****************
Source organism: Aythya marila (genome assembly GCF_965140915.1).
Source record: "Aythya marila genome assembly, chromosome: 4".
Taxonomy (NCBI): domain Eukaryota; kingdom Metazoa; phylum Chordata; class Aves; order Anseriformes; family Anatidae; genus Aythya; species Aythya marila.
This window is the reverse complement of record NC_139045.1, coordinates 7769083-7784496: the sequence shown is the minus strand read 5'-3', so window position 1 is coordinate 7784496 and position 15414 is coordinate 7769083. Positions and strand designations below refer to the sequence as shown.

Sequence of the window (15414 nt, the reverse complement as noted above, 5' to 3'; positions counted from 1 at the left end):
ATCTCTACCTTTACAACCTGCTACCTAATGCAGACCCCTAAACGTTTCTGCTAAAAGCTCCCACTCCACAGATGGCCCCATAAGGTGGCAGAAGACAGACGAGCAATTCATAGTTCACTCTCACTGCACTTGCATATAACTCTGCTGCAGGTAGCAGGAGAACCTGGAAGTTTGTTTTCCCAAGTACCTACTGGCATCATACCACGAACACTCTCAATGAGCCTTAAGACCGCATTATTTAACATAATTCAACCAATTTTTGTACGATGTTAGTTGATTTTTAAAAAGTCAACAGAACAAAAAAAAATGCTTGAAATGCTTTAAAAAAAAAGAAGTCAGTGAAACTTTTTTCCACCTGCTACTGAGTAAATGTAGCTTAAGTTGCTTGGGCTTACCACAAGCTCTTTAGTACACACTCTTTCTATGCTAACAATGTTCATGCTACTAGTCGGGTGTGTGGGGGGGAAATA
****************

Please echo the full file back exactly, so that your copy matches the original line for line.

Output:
Source organism: Aythya marila (genome assembly GCF_965140915.1).
Source record: "Aythya marila genome assembly, chromosome: 4".
Taxonomy (NCBI): domain Eukaryota; kingdom Metazoa; phylum Chordata; class Aves; order Anseriformes; family Anatidae; genus Aythya; species Aythya marila.
This window is the reverse complement of record NC_139045.1, coordinates 7769083-7784496: the sequence shown is the minus strand read 5'-3', so window position 1 is coordinate 7784496 and position 15414 is coordinate 7769083. Positions and strand designations below refer to the sequence as shown.

Sequence of the window (15414 nt, the reverse complement as noted above, 5' to 3'; positions counted from 1 at the left end):
ATCTCTACCTTTACAACCTGCTACCTAATGCAGACCCCTAAACGTTTCTGCTAAAAGCTCCCACTCCACAGATGGCCCCATAAGGTGGCAGAAGACAGACGAGCAATTCATAGTTCACTCTCACTGCACTTGCATATAACTCTGCTGCAGGTAGCAGGAGAACCTGGAAGTTTGTTTTCCCAAGTACCTACTGGCATCATACCACGAACACTCTCAATGAGCCTTAAGACCGCATTATTTAACATAATTCAACCAATTTTTGTACGATGTTAGTTGATTTTTAAAAAGTCAACAGAACAAAAAAAAATGCTTGAAATGCTTTAAAAAAAAAGAAGTCAGTGAAACTTTTTTCCACCTGCTACTGAGTAAATGTAGCTTAAGTTGCTTGGGCTTACCACAAGCTCTTTAGTACACACTCTTTCTATGCTAACAATGTTCATGCTACTAGTCGGGTGTGTGGGGGGGAAATA